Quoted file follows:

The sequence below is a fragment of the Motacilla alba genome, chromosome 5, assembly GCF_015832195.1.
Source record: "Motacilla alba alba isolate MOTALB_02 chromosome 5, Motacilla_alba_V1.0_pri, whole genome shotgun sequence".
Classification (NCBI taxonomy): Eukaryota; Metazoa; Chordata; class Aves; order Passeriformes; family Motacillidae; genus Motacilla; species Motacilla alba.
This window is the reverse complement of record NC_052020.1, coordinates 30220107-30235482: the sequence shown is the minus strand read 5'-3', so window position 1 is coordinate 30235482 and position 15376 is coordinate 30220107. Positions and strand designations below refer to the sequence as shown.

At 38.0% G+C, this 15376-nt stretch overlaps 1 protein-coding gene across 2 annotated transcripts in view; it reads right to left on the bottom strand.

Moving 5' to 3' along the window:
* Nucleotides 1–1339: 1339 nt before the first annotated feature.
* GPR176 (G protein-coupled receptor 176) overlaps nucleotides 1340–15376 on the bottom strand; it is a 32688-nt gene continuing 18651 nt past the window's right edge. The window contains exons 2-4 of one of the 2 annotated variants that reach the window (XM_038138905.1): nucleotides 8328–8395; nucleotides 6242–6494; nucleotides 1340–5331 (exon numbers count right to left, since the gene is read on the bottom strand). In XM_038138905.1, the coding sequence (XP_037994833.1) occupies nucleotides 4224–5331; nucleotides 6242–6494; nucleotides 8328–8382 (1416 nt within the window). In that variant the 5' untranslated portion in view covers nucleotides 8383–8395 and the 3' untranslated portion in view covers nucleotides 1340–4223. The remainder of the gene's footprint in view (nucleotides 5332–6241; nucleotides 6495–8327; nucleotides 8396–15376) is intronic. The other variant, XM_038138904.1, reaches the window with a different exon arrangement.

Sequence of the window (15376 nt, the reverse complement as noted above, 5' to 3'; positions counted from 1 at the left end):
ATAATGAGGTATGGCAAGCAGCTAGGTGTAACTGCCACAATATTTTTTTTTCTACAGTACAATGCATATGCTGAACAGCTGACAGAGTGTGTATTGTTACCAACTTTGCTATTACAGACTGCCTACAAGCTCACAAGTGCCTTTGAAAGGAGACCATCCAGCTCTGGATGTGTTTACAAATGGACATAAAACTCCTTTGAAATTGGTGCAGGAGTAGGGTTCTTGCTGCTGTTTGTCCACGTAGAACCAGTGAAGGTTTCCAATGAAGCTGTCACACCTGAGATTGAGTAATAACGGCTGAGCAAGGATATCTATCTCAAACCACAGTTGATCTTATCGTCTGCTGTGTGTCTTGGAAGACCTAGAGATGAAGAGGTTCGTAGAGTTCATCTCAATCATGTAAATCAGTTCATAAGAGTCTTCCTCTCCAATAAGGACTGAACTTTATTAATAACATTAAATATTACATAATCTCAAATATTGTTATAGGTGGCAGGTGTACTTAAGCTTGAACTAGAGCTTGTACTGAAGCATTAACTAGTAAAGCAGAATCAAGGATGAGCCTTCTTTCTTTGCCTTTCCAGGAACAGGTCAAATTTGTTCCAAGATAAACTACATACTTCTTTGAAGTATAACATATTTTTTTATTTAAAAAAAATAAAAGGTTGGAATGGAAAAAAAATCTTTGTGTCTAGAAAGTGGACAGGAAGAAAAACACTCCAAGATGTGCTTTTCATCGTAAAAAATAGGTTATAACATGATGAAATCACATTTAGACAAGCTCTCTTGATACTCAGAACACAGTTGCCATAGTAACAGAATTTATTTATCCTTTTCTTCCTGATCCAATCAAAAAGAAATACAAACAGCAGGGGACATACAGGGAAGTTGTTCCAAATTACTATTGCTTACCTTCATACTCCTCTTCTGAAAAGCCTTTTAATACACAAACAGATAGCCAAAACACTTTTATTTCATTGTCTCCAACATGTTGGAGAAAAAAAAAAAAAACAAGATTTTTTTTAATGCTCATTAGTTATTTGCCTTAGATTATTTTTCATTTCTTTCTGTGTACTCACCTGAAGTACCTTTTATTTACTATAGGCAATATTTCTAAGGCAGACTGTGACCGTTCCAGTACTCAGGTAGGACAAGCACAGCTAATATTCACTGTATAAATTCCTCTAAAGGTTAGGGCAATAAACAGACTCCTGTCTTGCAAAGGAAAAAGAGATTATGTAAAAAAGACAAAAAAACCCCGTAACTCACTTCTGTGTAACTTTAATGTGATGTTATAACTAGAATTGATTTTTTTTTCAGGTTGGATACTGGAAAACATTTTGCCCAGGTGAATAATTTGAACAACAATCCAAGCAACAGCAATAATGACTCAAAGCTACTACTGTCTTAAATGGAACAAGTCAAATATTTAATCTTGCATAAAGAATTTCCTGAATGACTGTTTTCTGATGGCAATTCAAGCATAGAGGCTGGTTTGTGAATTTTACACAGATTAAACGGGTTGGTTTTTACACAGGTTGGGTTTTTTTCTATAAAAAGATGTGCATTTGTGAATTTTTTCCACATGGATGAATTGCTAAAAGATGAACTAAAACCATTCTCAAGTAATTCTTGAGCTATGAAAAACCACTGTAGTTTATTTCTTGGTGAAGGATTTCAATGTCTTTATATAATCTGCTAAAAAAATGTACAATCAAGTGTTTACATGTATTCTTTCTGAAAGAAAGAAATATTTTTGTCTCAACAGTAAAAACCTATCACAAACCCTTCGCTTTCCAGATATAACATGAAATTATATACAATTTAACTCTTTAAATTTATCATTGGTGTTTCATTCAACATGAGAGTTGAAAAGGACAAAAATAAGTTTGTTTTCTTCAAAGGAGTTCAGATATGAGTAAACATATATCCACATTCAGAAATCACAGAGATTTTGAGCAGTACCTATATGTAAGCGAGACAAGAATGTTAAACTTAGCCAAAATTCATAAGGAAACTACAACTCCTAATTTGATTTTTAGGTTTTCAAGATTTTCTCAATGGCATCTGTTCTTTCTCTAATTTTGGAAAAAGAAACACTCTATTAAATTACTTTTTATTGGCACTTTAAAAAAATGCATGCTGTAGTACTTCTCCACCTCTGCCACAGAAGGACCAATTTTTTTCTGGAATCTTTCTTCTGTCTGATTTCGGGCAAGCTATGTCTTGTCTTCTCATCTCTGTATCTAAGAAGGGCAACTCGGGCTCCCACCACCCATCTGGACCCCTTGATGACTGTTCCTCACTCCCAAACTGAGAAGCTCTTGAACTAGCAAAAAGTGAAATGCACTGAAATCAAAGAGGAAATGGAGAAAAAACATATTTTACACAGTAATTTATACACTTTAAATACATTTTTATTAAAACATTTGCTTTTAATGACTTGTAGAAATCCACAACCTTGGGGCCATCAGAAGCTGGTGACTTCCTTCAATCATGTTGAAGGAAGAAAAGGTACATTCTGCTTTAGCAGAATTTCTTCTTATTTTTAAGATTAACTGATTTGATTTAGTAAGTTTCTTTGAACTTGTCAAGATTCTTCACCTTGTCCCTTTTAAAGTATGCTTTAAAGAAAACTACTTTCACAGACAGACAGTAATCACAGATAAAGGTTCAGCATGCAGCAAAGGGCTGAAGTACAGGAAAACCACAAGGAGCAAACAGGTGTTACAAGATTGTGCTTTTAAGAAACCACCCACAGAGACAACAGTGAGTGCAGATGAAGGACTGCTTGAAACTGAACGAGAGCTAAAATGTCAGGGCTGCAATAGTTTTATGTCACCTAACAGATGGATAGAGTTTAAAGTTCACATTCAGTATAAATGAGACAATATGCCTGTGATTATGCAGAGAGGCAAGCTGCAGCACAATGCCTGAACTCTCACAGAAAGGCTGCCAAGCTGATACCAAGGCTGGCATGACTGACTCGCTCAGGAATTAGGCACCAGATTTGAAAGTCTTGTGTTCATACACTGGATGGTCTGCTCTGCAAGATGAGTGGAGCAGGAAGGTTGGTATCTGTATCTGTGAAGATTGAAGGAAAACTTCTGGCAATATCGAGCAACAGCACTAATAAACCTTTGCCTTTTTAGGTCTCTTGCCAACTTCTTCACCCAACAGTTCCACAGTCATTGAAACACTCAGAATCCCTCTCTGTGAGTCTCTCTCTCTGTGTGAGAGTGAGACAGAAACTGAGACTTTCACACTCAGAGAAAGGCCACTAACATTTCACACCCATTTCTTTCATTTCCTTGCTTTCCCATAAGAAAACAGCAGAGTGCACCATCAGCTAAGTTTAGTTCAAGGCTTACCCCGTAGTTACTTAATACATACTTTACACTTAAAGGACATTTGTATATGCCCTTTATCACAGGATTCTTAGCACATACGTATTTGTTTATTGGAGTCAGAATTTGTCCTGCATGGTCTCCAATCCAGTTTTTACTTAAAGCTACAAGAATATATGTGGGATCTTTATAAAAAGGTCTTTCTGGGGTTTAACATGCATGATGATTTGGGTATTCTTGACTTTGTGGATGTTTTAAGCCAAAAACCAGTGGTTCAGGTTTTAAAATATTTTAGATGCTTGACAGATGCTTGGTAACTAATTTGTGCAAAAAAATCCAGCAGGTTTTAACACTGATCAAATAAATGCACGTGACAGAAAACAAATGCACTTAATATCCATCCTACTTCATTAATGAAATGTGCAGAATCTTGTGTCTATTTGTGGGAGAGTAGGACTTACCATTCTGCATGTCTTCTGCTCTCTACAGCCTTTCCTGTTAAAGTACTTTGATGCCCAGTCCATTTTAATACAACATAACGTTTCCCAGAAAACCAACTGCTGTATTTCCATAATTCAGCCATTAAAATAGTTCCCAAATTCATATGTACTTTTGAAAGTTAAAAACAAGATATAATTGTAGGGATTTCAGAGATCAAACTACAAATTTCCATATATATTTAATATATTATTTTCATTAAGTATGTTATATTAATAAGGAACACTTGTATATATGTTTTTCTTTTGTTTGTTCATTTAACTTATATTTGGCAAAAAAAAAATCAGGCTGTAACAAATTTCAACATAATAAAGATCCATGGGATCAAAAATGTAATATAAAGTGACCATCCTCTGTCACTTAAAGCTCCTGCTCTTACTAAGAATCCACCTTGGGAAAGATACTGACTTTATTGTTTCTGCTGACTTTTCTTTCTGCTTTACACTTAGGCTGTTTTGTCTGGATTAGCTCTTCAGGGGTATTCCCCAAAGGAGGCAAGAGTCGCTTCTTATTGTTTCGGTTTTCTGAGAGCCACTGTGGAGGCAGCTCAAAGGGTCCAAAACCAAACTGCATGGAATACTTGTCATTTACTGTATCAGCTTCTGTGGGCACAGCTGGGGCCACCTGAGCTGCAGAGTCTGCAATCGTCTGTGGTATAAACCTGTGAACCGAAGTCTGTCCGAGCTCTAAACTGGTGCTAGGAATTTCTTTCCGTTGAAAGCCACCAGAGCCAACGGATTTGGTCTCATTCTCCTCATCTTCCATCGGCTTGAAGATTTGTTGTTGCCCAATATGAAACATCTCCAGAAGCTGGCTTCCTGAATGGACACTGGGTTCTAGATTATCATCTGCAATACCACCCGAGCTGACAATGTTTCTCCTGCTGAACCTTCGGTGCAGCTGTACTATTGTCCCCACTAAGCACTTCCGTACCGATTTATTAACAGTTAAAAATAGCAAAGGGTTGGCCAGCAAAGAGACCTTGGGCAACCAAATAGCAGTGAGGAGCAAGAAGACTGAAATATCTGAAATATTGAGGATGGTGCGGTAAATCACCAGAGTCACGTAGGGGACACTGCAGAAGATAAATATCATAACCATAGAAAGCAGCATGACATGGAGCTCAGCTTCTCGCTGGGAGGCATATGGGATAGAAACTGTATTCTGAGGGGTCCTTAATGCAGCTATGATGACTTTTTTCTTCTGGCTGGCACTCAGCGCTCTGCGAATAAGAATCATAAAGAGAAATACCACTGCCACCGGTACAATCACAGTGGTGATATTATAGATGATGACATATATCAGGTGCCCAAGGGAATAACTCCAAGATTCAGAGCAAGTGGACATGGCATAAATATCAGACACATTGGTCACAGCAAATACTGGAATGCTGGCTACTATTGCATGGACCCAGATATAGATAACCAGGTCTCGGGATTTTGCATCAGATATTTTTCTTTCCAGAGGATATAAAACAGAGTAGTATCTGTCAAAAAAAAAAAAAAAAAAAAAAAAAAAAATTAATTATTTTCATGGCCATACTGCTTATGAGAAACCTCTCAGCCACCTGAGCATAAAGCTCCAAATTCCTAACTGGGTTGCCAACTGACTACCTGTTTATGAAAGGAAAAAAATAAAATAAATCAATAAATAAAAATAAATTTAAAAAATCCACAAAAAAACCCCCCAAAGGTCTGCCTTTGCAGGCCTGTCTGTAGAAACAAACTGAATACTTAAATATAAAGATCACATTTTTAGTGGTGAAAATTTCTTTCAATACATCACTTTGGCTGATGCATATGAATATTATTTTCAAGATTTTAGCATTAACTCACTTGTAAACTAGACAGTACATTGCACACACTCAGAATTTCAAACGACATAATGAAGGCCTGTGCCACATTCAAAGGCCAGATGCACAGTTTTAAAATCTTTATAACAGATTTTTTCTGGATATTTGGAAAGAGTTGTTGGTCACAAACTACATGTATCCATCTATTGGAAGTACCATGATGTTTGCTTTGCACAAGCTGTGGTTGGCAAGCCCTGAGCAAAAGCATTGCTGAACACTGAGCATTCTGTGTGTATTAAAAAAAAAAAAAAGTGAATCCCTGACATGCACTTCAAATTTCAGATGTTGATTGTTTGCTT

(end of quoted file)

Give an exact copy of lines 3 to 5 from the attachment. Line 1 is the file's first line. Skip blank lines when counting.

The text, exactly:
Classification (NCBI taxonomy): Eukaryota; Metazoa; Chordata; class Aves; order Passeriformes; family Motacillidae; genus Motacilla; species Motacilla alba.
This window is the reverse complement of record NC_052020.1, coordinates 30220107-30235482: the sequence shown is the minus strand read 5'-3', so window position 1 is coordinate 30235482 and position 15376 is coordinate 30220107. Positions and strand designations below refer to the sequence as shown.

At 38.0% G+C, this 15376-nt stretch overlaps 1 protein-coding gene across 2 annotated transcripts in view; it reads right to left on the bottom strand.